Yale University campus
Yale University campusGetty Images

Tuition fees are a huge issue in the US; socialist Democratic presidential candidate Bernie Sanders — who just recorded a resounding win in the New Hampshire primary — wants to scrap it altogether at public colleges, as well as more heavily subsidising student loans.

"Free Harvard, Fair Harvard", a campaign sponsored by Ron Unz and Stephen Hsu, wants to do the same privately, albeit just for Harvard.

The United States student debt pile has grown to $1.3trn, and around 11.5% of it is delinquent. This rising pile — projected to double by 2050 — comes from the astonishing cost of attending US colleges. Out-of-state students must fork out an average $33,000 per year (£22,700) for tuition and living costs at public four-year colleges, and private colleges are even more expensive.

However, a recent paper suggests Unz, Hsu and Sanders could be focusing on the wrong thing entirely, and many of their moves could make things worse.

I'm a fairly sceptical libertarian. I'm perfectly willing to give up one of my libertarian, laissez faire or market beliefs if I see strong evidence that it's false.

I used to think that markets in schooling would make a huge difference to education — now I think the difference will be small. I used to think that markets alone could solve climate change, now I think that a carbon tax might be necessary. I used to believe in completely open borders, now I think that some restriction could potentially be better.

But now and again a new piece of evidence comes along that makes me think "what if libertarianism happens to be true?" It happens every so often: a strikingly strong piece of empirical evidence for the libertarian worldview of property rights, contracts, and not much government interference.

A new NBER paper on US college tuition fees, by Grey Gordon and Aaron Hedlund, is the latest example. According to Gordon and Hedlund's evidence, it's demand, not any problem with the market for supply, that's driving ever-escalating prices. In fact, it's mainly government meddling — in the form of subsidy for student loans — that's causing the hikes.

Their data shows that the massively-increased generosity of the Federal Student Loans Programme alone would have driven a 102% increase in net tuition between 1987 and 2010, without any other compensating or compounding trends. When you combine that with an increase in the 'college premium' — the extra salary you can hope to earn from earning a degree — these simple demand trends can more than explain the observed rise in costs.

In fact, colleges may well have got less greedy, the market may have got more competitive, and technology may have actually made it cheaper to deliver education. Baumol's Cost Disease — the idea that industries employing high skilled labour will see continual cost increases despite no compensating increases in productivity — seems to play no part at all.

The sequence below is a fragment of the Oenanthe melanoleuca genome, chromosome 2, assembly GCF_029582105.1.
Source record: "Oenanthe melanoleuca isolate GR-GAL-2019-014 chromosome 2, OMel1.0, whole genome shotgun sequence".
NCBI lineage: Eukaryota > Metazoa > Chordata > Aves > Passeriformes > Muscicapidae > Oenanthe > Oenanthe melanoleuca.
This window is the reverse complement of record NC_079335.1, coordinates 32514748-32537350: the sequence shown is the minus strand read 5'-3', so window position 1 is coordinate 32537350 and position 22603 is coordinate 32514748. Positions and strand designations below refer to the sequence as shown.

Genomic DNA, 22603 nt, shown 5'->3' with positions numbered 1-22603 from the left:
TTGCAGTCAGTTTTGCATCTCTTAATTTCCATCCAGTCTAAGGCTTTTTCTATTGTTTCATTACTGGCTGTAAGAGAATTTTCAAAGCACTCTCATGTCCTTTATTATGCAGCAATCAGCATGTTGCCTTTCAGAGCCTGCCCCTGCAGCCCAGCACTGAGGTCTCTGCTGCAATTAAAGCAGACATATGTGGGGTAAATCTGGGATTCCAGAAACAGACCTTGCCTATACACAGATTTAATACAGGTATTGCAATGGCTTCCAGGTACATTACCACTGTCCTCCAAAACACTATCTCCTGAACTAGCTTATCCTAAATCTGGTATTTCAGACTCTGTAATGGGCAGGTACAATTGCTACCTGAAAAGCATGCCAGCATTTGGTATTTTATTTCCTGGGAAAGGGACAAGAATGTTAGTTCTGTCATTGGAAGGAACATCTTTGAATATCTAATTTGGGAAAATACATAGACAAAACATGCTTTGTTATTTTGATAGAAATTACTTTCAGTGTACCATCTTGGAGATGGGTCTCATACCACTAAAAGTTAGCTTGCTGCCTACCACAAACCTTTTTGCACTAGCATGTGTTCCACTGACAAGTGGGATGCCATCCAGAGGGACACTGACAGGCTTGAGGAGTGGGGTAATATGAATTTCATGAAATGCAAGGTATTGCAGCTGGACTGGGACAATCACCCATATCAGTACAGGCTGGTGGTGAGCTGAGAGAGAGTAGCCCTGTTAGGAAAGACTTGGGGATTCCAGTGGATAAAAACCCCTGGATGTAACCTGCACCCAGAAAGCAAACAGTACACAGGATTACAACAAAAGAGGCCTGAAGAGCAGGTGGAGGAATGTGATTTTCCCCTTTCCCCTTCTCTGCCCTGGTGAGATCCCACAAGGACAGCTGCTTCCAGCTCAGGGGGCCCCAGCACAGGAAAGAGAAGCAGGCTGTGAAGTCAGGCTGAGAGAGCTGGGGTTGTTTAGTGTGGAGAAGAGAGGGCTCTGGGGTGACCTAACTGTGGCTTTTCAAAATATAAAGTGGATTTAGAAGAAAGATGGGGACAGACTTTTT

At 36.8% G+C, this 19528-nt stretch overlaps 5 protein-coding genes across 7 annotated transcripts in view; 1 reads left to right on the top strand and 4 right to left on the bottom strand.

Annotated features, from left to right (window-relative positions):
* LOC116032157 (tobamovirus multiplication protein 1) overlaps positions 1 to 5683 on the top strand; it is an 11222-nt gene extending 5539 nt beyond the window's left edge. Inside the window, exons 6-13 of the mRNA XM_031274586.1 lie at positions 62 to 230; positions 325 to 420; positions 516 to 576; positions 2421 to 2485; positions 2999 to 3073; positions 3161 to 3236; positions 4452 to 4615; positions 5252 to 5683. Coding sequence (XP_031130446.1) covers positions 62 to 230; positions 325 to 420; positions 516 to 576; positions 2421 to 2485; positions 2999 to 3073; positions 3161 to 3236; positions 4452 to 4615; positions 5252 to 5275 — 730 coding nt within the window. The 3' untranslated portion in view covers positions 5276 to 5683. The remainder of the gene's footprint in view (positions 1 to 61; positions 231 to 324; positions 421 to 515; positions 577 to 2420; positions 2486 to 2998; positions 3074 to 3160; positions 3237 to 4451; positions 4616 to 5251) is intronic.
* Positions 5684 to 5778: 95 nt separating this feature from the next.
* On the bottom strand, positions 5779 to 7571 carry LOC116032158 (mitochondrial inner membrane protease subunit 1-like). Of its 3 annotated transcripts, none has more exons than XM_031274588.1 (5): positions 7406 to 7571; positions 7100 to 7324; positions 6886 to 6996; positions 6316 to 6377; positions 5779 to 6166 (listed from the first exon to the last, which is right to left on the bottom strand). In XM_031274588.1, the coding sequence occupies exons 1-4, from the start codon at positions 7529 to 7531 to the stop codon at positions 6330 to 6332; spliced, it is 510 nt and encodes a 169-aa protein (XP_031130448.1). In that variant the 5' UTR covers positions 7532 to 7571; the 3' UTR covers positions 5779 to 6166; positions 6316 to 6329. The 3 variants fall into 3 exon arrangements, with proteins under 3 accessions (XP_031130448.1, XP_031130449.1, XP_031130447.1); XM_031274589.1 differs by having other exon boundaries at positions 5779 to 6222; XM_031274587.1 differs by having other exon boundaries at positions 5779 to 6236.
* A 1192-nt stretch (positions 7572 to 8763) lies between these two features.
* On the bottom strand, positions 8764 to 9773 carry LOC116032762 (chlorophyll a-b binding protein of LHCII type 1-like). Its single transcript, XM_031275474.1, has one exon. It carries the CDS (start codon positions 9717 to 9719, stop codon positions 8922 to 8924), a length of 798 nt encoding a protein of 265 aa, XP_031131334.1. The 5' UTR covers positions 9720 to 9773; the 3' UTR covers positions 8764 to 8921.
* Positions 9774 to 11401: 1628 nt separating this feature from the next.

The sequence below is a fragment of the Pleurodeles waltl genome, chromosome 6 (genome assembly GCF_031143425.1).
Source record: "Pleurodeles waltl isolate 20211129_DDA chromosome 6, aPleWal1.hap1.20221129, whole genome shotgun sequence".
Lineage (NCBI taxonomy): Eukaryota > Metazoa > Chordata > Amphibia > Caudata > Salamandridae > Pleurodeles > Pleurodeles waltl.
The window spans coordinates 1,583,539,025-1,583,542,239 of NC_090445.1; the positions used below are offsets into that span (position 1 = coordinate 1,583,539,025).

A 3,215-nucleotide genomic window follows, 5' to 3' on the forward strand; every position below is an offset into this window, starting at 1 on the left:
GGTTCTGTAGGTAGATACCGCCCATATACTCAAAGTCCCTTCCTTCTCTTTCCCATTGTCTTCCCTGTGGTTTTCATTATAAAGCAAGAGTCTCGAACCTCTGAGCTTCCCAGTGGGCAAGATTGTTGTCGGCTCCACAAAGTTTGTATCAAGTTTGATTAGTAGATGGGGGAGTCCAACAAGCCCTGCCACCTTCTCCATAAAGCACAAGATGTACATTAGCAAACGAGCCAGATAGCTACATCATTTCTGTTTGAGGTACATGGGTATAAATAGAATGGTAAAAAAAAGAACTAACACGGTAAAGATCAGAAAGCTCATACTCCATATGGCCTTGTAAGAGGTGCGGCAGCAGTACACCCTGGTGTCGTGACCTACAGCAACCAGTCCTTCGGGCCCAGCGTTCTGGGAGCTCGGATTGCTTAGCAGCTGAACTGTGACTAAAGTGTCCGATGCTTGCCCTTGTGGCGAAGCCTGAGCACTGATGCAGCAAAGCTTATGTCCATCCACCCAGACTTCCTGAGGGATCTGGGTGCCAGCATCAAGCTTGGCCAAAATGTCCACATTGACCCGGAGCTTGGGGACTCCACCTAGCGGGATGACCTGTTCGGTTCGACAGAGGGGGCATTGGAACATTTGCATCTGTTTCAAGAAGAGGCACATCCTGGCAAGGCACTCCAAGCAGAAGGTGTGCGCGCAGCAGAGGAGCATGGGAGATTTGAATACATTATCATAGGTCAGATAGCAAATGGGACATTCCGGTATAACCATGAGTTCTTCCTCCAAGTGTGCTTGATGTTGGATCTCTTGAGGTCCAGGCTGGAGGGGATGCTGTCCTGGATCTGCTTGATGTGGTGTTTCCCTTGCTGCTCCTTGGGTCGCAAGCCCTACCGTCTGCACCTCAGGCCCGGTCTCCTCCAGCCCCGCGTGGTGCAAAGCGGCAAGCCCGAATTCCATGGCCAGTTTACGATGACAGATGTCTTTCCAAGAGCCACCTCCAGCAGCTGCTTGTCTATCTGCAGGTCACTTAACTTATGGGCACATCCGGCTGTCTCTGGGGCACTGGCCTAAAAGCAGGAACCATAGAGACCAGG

There are other reasons to oppose further increases in subsidies for college attendance in the US. We know that graduates earn more than non-graduates, especially graduates of the best — and most expensive — public and private colleges. But we also know, from a recent job market paper from economist Stephanie Chapman, that the main effect of extra debt is to make graduates work harder and in more productive (i.e. higher paying) jobs, not necessarily a bad outcome.

She finds that students with thousands of dollars of extra debt, but who are otherwise similar to those qualifying for merit aid programmes, close the debt gap within 2-3 years of finishing college. It's true they have less freedom to pursue jobs with mainly non-pecuniary benefits, perhaps starting fewer bands and doing less painting, but the burden is manageable.

What's more, Bernie Sanders's claim that expanding college yet further—around two thirds go already—will give more people routes into the middle class and reduce inequality, is not borne out by the data either. Though income is a strong predictor of income, it does not make a large contribution to inequality — most of the variation in inequality is within-different classes of education not between it.

Around 23% of those with college degrees have incomes lower than the median of those who have graduated from high school but not attended college. In fact Richard Breen and Inkwan Chung conclude in a recent paper that "any feasible educational policy is likely to have only a minor impact on income inequality". There is also a growing body of evidence that an increasing amount of higher education is undertaken to signal status orability, rather than expand skills.

If we want tuition fees to fall, then the best approach may not be Bernie's plan for yet further subsidies, but scrapping the system of subsidies entirely. Even a sceptical libertarian will have to chalk this one down as a win for libertarian predictions and simple unintended consequences.

Ben Southwood is Head of Research at the Adam Smith Institute